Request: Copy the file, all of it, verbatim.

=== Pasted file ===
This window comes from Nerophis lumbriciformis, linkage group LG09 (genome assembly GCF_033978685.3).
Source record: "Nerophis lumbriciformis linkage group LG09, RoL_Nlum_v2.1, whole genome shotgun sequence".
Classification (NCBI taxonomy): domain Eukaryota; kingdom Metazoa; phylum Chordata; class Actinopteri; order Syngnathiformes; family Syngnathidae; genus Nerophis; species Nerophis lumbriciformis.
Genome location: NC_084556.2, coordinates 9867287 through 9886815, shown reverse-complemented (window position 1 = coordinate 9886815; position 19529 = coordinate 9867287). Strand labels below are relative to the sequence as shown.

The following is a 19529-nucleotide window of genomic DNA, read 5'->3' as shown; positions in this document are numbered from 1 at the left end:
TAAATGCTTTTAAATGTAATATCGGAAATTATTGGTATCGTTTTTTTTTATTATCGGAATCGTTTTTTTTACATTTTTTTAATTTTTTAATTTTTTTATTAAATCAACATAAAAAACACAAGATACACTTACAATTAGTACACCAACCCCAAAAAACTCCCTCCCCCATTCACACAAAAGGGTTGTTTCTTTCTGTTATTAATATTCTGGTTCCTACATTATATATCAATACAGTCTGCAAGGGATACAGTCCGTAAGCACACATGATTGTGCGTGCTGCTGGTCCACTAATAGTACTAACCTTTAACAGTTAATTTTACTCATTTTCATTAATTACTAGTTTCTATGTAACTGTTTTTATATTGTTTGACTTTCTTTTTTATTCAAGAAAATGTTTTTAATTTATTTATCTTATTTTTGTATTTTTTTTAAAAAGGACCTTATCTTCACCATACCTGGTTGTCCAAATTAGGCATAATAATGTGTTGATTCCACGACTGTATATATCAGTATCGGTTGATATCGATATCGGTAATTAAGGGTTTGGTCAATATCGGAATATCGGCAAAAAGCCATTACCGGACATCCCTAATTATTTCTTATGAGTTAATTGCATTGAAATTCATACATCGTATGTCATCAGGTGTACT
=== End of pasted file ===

This window comes from Nerophis lumbriciformis, linkage group LG09 (genome assembly GCF_033978685.3).
Source record: "Nerophis lumbriciformis linkage group LG09, RoL_Nlum_v2.1, whole genome shotgun sequence".
Classification (NCBI taxonomy): domain Eukaryota; kingdom Metazoa; phylum Chordata; class Actinopteri; order Syngnathiformes; family Syngnathidae; genus Nerophis; species Nerophis lumbriciformis.
Genome location: NC_084556.2, coordinates 9867287 through 9886815, shown reverse-complemented (window position 1 = coordinate 9886815; position 19529 = coordinate 9867287). Strand labels below are relative to the sequence as shown.

The following is a 19529-nucleotide window of genomic DNA, read 5'->3' as shown; positions in this document are numbered from 1 at the left end:
TAAATGCTTTTAAATGTAATATCGGAAATTATTGGTATCGTTTTTTTTTATTATCGGAATCGTTTTTTTTACATTTTTTTAATTTTTTAATTTTTTTATTAAATCAACATAAAAAACACAAGATACACTTACAATTAGTACACCAACCCCAAAAAACTCCCTCCCCCATTCACACAAAAGGGTTGTTTCTTTCTGTTATTAATATTCTGGTTCCTACATTATATATCAATACAGTCTGCAAGGGATACAGTCCGTAAGCACACATGATTGTGCGTGCTGCTGGTCCACTAATAGTACTAACCTTTAACAGTTAATTTTACTCATTTTCATTAATTACTAGTTTCTATGTAACTGTTTTTATATTGTTTGACTTTCTTTTTTATTCAAGAAAATGTTTTTAATTTATTTATCTTATTTTTGTATTTTTTTTAAAAAGGACCTTATCTTCACCATACCTGGTTGTCCAAATTAGGCATAATAATGTGTTGATTCCACGACTGTATATATCAGTATCGGTTGATATCGATATCGGTAATTAAGGGTTTGGTCAATATCGGAATATCGGCAAAAAGCCATTACCGGACATCCCTAATTATTTCTTATGAGTTAATTGCATTGAAATTCATACATCGTATGTCATCAGGTGTACT